An appreciation for craftsmanship was very mutual; it’s something I noticed talking to designers in Denmark. The minimalist approach is similar too. If you see the general websites or Ads on TV and city billboards, they’re overloaded, but traditional Japanese culture is minimalistic and based on the appreciation of simple aesthetics.
Are there any significant differences between the two cultures that you found interesting?
The evening rush hour is at 4pm. When the office lights were on at 8pm, my friend said, “That company is ブラック企業” (black company). Family time is very important for them. Also, there is a good balance between business and craftsmanship.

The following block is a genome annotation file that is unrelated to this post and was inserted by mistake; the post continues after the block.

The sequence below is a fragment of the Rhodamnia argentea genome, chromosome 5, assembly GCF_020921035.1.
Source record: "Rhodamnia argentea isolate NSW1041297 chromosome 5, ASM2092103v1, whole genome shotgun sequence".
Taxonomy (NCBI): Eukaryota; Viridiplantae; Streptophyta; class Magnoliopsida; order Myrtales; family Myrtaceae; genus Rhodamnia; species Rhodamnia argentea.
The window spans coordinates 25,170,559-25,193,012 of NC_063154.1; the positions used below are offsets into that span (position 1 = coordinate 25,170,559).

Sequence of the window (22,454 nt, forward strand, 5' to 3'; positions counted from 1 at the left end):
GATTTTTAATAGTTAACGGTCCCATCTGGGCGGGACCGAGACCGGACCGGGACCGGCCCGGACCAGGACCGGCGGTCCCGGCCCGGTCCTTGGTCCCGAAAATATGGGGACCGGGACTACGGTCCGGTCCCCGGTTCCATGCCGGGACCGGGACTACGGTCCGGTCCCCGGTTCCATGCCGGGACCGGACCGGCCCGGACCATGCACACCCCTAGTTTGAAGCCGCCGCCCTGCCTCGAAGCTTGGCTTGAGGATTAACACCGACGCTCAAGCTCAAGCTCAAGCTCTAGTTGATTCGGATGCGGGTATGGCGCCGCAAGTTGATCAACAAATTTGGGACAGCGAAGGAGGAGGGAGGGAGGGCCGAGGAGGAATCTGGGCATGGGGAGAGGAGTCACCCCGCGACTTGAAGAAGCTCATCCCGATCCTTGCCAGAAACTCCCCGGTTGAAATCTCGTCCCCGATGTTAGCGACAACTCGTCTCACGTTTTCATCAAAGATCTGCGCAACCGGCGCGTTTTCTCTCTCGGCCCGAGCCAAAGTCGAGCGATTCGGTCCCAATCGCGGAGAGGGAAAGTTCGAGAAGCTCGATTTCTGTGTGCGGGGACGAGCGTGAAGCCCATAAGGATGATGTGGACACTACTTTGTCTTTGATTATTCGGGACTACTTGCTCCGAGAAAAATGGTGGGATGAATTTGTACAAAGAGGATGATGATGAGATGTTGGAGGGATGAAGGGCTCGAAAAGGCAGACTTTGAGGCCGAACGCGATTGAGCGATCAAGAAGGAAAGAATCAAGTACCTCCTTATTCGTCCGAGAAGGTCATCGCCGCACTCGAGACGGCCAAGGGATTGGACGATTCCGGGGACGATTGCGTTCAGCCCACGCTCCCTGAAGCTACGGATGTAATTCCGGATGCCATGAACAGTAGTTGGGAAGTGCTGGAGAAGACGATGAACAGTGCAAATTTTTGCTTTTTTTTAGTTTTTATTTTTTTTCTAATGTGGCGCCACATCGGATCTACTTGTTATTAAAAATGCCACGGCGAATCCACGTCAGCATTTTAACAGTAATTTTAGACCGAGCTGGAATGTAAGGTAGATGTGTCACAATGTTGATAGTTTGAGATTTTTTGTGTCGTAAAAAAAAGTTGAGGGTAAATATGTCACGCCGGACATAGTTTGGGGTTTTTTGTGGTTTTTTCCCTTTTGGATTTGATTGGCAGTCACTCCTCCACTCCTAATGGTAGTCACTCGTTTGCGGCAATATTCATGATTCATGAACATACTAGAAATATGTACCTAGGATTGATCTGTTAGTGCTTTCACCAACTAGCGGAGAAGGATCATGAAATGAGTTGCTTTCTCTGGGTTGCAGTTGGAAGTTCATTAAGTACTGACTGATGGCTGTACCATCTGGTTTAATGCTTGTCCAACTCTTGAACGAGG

In Japan, I feel that there is often a bias towards one or the other [work time over personal time]. Garden Eight’s approach to work is a little similar; it’s less about counting the hours in the office but more about doing deep-focused work.
I often hear from Japanese people that Denmark is a happy country, and I think that is true. But, of course, there is darkness in every country. However, they are very good at showing what is better than the darkness, I felt in that regard that Denmark is a country with good branding.
Do you think it’s important these days for Japanese creative companies to have an international presence? Why/ why not?
The internet has no borders, so it’s natural to have a more international perspective. The Japanese market is decreasing too, so I think we need to look abroad. I think we [Japan] could showcase our exciting, and abundant contemporary culture more powerfully and with more pride.
Original photography for this piece was done by Kim Marcelo.